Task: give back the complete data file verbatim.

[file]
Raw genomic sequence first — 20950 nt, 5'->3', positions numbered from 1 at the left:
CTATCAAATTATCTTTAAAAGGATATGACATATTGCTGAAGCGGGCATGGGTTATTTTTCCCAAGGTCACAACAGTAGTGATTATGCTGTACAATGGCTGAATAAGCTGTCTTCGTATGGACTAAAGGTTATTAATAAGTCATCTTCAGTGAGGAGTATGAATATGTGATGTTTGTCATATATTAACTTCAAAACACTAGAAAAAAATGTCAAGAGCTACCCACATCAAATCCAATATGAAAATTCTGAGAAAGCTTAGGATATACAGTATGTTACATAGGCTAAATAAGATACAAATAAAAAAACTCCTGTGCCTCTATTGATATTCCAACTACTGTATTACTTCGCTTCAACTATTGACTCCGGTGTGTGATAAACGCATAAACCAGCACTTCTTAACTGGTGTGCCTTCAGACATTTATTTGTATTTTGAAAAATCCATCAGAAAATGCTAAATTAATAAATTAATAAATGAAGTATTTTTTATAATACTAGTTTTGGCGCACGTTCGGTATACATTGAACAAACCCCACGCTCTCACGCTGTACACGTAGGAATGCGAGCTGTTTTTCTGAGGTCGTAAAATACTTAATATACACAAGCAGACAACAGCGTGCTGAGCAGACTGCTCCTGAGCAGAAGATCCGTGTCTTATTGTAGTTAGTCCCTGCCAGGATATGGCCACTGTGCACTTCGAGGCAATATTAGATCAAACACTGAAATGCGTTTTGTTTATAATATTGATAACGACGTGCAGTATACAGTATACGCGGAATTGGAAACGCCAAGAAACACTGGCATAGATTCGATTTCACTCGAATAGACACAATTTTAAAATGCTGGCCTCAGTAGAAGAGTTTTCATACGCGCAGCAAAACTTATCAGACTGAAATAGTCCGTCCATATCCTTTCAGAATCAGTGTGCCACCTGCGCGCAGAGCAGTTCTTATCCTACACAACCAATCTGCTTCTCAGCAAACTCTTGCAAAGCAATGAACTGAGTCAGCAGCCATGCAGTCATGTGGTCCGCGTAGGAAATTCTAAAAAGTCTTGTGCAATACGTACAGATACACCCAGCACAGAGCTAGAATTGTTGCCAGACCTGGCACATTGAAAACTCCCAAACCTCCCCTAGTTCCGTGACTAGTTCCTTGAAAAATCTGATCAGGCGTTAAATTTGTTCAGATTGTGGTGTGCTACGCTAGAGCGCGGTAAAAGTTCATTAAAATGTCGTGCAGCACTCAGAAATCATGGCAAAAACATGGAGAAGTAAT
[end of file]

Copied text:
Raw genomic sequence first — 20950 nt, 5'->3', positions numbered from 1 at the left:
CTATCAAATTATCTTTAAAAGGATATGACATATTGCTGAAGCGGGCATGGGTTATTTTTCCCAAGGTCACAACAGTAGTGATTATGCTGTACAATGGCTGAATAAGCTGTCTTCGTATGGACTAAAGGTTATTAATAAGTCATCTTCAGTGAGGAGTATGAATATGTGATGTTTGTCATATATTAACTTCAAAACACTAGAAAAAAATGTCAAGAGCTACCCACATCAAATCCAATATGAAAATTCTGAGAAAGCTTAGGATATACAGTATGTTACATAGGCTAAATAAGATACAAATAAAAAAACTCCTGTGCCTCTATTGATATTCCAACTACTGTATTACTTCGCTTCAACTATTGACTCCGGTGTGTGATAAACGCATAAACCAGCACTTCTTAACTGGTGTGCCTTCAGACATTTATTTGTATTTTGAAAAATCCATCAGAAAATGCTAAATTAATAAATTAATAAATGAAGTATTTTTTATAATACTAGTTTTGGCGCACGTTCGGTATACATTGAACAAACCCCACGCTCTCACGCTGTACACGTAGGAATGCGAGCTGTTTTTCTGAGGTCGTAAAATACTTAATATACACAAGCAGACAACAGCGTGCTGAGCAGACTGCTCCTGAGCAGAAGATCCGTGTCTTATTGTAGTTAGTCCCTGCCAGGATATGGCCACTGTGCACTTCGAGGCAATATTAGATCAAACACTGAAATGCGTTTTGTTTATAATATTGATAACGACGTGCAGTATACAGTATACGCGGAATTGGAAACGCCAAGAAACACTGGCATAGATTCGATTTCACTCGAATAGACACAATTTTAAAATGCTGGCCTCAGTAGAAGAGTTTTCATACGCGCAGCAAAACTTATCAGACTGAAATAGTCCGTCCATATCCTTTCAGAATCAGTGTGCCACCTGCGCGCAGAGCAGTTCTTATCCTACACAACCAATCTGCTTCTCAGCAAACTCTTGCAAAGCAATGAACTGAGTCAGCAGCCATGCAGTCATGTGGTCCGCGTAGGAAATTCTAAAAAGTCTTGTGCAATACGTACAGATACACCCAGCACAGAGCTAGAATTGTTGCCAGACCTGGCACATTGAAAACTCCCAAACCTCCCCTAGTTCCGTGACTAGTTCCTTGAAAAATCTGATCAGGCGTTAAATTTGTTCAGATTGTGGTGTGCTACGCTAGAGCGCGGTAAAAGTTCATTAAAATGTCGTGCAGCACTCAGAAATCATGGCAAAAACATGGAGAAGTAAT